Difficulty or discomfort in swallowing, as a symptom of disease.‘progressive dysphagia’
- ‘We previously reported that ACE inhibitors may cure symptomless dysphagia in hypertensive patients with stroke.’
- ‘The investigation of choice for dysphagia by gastroenterologists or upper gastrointestinal surgeons is flexible endoscopy.’
- ‘Classically, the symptom appears insidiously as dysphagia and progresses slowly to become painful.’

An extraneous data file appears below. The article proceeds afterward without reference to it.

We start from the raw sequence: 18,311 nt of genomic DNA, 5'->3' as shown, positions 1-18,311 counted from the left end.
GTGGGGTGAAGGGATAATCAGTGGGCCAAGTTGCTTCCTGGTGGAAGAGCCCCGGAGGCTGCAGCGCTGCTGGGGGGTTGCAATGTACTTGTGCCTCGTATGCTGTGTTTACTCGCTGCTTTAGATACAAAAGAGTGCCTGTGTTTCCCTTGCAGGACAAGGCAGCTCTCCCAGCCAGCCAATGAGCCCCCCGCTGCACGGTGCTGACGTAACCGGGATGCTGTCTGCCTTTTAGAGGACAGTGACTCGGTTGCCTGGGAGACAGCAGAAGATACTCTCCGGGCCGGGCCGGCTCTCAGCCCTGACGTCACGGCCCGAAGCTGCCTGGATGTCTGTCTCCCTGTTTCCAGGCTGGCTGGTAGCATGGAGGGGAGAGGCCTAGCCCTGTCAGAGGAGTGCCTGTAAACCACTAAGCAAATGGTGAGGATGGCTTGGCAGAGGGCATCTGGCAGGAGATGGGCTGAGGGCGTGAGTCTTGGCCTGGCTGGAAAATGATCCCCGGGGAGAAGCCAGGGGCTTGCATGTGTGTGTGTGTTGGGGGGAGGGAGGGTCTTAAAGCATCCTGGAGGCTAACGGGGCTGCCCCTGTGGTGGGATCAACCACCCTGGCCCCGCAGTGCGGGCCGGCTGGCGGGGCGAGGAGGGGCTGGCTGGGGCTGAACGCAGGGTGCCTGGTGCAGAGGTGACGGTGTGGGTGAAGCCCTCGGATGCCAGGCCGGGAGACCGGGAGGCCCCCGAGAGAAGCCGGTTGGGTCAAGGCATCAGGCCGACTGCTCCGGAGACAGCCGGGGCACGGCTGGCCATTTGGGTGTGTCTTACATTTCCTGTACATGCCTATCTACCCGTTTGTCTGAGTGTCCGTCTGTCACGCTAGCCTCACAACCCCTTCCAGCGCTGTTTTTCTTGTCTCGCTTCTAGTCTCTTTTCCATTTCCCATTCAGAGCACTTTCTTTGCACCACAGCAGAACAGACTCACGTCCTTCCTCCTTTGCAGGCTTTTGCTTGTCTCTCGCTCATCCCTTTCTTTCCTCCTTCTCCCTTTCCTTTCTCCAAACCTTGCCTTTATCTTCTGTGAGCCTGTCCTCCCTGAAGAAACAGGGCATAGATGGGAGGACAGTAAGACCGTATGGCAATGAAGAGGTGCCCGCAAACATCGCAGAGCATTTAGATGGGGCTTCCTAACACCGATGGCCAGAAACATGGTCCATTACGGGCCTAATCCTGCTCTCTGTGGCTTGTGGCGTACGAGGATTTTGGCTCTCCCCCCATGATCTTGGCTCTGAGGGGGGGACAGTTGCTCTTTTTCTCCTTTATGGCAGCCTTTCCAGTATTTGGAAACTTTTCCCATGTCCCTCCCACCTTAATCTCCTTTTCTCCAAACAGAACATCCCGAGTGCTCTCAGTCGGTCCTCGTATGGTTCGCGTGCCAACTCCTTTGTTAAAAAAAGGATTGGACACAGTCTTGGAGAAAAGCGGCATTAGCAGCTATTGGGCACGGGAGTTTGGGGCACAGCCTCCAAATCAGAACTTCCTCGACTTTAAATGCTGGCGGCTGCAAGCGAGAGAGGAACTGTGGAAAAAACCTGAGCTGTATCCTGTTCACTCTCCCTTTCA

- ‘A 50 year old man presented with a two week history of a flu-like illness and four days of dysarthria, dysphagia, shortness of breath, and neck discomfort.’
- ‘The clinical presentation of rabies encephalitis may take one of two forms: restlessness and dysphagia, or paralysis.’
Late 18th century: modern Latin, from dys- + Greek phagia eating (from phagein eat).
We take a look at several popular, though confusing, punctuation marks.